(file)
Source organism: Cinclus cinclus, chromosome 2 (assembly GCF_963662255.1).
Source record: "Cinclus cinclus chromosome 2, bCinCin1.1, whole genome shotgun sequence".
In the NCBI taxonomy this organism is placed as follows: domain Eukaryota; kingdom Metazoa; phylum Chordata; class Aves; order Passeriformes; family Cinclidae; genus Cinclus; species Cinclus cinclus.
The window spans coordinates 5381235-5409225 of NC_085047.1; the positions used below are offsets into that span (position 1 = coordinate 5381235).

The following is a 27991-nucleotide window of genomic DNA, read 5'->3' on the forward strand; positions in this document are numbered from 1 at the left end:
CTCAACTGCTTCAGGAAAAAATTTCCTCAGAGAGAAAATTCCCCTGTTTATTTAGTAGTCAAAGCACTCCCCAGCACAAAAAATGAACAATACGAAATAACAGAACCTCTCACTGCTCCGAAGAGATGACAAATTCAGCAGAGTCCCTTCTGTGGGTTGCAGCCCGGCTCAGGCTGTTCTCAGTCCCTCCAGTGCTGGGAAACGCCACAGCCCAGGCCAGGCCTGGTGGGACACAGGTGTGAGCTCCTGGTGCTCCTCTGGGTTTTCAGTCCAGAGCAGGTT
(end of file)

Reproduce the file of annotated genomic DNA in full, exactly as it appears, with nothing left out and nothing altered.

Source organism: Cinclus cinclus, chromosome 2 (assembly GCF_963662255.1).
Source record: "Cinclus cinclus chromosome 2, bCinCin1.1, whole genome shotgun sequence".
In the NCBI taxonomy this organism is placed as follows: domain Eukaryota; kingdom Metazoa; phylum Chordata; class Aves; order Passeriformes; family Cinclidae; genus Cinclus; species Cinclus cinclus.
The window spans coordinates 5381235-5409225 of NC_085047.1; the positions used below are offsets into that span (position 1 = coordinate 5381235).

The following is a 27991-nucleotide window of genomic DNA, read 5'->3' on the forward strand; positions in this document are numbered from 1 at the left end:
CTCAACTGCTTCAGGAAAAAATTTCCTCAGAGAGAAAATTCCCCTGTTTATTTAGTAGTCAAAGCACTCCCCAGCACAAAAAATGAACAATACGAAATAACAGAACCTCTCACTGCTCCGAAGAGATGACAAATTCAGCAGAGTCCCTTCTGTGGGTTGCAGCCCGGCTCAGGCTGTTCTCAGTCCCTCCAGTGCTGGGAAACGCCACAGCCCAGGCCAGGCCTGGTGGGACACAGGTGTGAGCTCCTGGTGCTCCTCTGGGTTTTCAGTCCAGAGCAGGTT